SAN DIEGO, June 28, 2004 — Today at the Microsoft® Windows® Embedded Developers’ Conference (DevCon) 2004, Microsoft Corp. announced that Windows CE 5.0 will offer expanded source licensing, enabling, for the first time, all licensees to ship products commercially built from their modifications of the Windows CE 5.0 shared source code. Licensees will maintain ownership of their derivative code and will not be obligated to share modifications with Microsoft, partners or competitors. In addition to expanding the Windows CE Shared Source distribution to more than 2.5 million lines of code, Windows CE 5.0 will also include networking performance improvements that dramatically increase data processing speeds, more than 60 production-quality drivers that increase developer productivity, technology to remotely monitor device performance, and Direct3D®
Mobile to enable high-intensity gaming applications. Windows CE 5.0 — previously code-named “Macallan”– is scheduled to be released to manufacturing July 9, 2004.
“Our new commercial derivatives licensing is all about providing device makers with even greater flexibility to innovate for the vast range of embedded device scenarios where the Windows CE software platform can be leveraged,” said Ya-Qin Zhang, corporate vice president of the Mobile and Embedded Devices Division at Microsoft. “We believe that the ability to ship commercial derivatives, with no obligation to share customizations, will greatly appeal to device makers — all of whom want to maintain the rights to their competitive advantage.”
As part of the Windows CE Shared Source Program, which is under the Microsoft Shared Source Initiative, device makers have significant access to Windows CE source code, including transparency to the operating system kernel, graphical user interfaces, file system, device drivers, Web server and much more. To date, more than 250,000 members of the embedded developer community have downloaded Windows CE Shared Source code. Run-time licenses must be acquired before shipping derivative works commercially; however, the Shared Source code may be downloaded free of charge as part of the Windows CE 5.0 evaluation edition before purchasing a license.
“Transparency to Windows CE source code and the native Windows technology integration have been positive enabling factors behind many of the innovative enterprise computing solutions we’ve created for our customers,” said Mark McKinney, senior product line manager for Wyse Technology Inc. “We continue to be in lockstep with Microsoft on thin client innovation and are actively developing products on Windows CE 5.0 because we are confident we can get powerful and flexible solutions to market successfully in a short time frame.”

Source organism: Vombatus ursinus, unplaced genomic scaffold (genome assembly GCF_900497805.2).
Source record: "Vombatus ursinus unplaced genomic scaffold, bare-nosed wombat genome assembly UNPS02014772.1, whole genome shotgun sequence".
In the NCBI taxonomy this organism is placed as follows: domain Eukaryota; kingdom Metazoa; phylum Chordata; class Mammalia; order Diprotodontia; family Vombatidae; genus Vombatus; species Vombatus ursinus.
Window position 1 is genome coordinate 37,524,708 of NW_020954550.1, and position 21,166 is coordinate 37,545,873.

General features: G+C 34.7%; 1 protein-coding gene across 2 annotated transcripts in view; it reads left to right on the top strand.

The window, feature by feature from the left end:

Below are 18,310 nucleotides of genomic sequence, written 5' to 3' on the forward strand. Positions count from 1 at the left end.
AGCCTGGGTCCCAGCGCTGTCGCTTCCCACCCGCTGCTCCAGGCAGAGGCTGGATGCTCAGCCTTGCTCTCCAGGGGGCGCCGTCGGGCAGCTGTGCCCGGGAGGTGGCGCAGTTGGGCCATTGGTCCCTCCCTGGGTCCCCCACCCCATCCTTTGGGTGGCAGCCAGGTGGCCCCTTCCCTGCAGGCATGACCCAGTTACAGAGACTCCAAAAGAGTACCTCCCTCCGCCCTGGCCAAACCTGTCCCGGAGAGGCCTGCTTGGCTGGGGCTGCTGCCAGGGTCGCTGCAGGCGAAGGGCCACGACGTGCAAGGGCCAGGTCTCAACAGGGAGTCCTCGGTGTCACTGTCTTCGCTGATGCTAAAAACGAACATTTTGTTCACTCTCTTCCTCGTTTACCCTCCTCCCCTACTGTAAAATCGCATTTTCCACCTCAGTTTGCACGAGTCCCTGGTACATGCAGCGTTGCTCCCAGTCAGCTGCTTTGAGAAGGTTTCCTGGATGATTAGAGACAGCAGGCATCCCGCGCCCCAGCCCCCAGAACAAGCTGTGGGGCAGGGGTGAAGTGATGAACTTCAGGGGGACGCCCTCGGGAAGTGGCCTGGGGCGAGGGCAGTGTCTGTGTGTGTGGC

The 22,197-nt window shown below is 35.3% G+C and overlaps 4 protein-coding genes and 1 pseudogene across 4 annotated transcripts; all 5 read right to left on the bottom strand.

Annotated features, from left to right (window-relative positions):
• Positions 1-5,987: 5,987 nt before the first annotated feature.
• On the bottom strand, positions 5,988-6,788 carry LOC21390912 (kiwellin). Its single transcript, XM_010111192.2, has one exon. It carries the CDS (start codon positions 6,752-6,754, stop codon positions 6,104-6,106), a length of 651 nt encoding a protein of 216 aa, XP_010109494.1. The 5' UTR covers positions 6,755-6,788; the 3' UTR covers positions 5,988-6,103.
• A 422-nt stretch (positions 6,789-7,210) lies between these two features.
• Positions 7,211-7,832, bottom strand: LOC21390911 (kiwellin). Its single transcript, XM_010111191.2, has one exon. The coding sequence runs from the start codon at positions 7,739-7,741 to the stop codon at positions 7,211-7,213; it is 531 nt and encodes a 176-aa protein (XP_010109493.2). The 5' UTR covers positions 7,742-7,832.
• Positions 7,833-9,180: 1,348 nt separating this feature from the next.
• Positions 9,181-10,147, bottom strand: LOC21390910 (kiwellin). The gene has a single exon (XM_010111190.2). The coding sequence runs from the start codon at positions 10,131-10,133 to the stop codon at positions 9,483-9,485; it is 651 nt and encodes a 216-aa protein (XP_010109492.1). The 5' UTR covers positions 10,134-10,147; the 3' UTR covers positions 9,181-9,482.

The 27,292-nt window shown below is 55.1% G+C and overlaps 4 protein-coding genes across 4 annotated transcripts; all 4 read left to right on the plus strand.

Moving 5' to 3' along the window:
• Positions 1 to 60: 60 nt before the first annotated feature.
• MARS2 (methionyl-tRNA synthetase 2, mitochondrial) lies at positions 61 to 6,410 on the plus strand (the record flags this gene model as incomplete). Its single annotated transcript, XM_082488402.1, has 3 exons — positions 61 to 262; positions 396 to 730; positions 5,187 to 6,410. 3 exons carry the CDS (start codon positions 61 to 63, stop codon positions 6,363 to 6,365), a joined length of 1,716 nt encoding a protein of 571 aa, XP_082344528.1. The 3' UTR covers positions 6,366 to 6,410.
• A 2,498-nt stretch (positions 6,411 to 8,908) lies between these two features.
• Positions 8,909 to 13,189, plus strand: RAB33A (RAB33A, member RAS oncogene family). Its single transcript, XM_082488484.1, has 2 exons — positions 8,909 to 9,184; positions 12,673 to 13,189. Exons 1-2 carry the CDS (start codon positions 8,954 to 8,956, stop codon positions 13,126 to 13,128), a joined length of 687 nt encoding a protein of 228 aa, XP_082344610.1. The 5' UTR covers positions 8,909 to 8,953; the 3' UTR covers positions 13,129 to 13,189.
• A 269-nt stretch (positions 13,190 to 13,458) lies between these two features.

As part of Microsoft’s Shared Success model, device makers are given flexible licensing options and pay no run-time fees until their products are actually shipping to customers. Flexible licensing, combined with an affordable unified toolkit ($995 estimated retail price), and the option to download a complete version for a 120-day trial, eliminate many of the barriers to entry found in traditional embedded development.
“The total cost of development for an embedded software platform is a critical decision factor for original equipment manufacturers (OEMs),” said Brian Crowley, chief executive officer of BSQUARE Corp., a Windows Embedded Gold System Integrator and Value-Added Provider. “We continue to see growing demand for Windows CE because OEMs are able to get to market quickly with relatively small development teams and can defer royalty costs until they are realizing revenue from the successful devices we’ve helped them differentiate.”
In addition, the Windows CE Core license, with an estimated retail price of $3, provides greater flexibility for OEMs by allowing them to license Windows CE for a set of low-cost devices that require a rich real-time operating system with powerful networking in a small footprint. The introduction of the Core license one year ago has resulted in many new customers and more than 100 new designs running Windows CE. In fact, the increased flexibility and licensing options of Windows CE are contributing to the growth of Microsoft’s overall embedded industry market share. According to an independent study released this month by Venture Development Corp., a market research firm in Natick, Mass., Microsoft was the worldwide market share leader for embedded operating systems in 2003.
“We chose Windows CE to power our Wurlitzer Digital Jukebox products because it offers a suite of powerful multimedia components and a business model that keeps our development costs low,” said Phil Usatine, chief architect and vice president of Technology Development at Gibson Audio. “We’ve also seen incredible value in the Windows CE core license as it enables us to use advanced technologies like Windows Media®
codecs and digital rights management to provide our customers with an amazing music entertainment experience.”
About Windows CE
Windows CE 5.0 will be Microsoft’s newest and most advanced real-time operating system for rapidly building a wide range of innovative, small-footprint devices such as consumer electronics, gateways, industrial controllers, mobile handheld devices, Internet Protocol (IP) set-top boxes, voice over Internet protocol (VoIP) phones and thin clients. Building on the reliable foundation of previous versions, Windows CE 5.0 was designed to increase developer productivity, fuel device innovation, and further integrate reliability and security features. More information about Windows CE and Windows CE Shared Source licensing can be found at http://msdn.microsoft.com/embedded/ .
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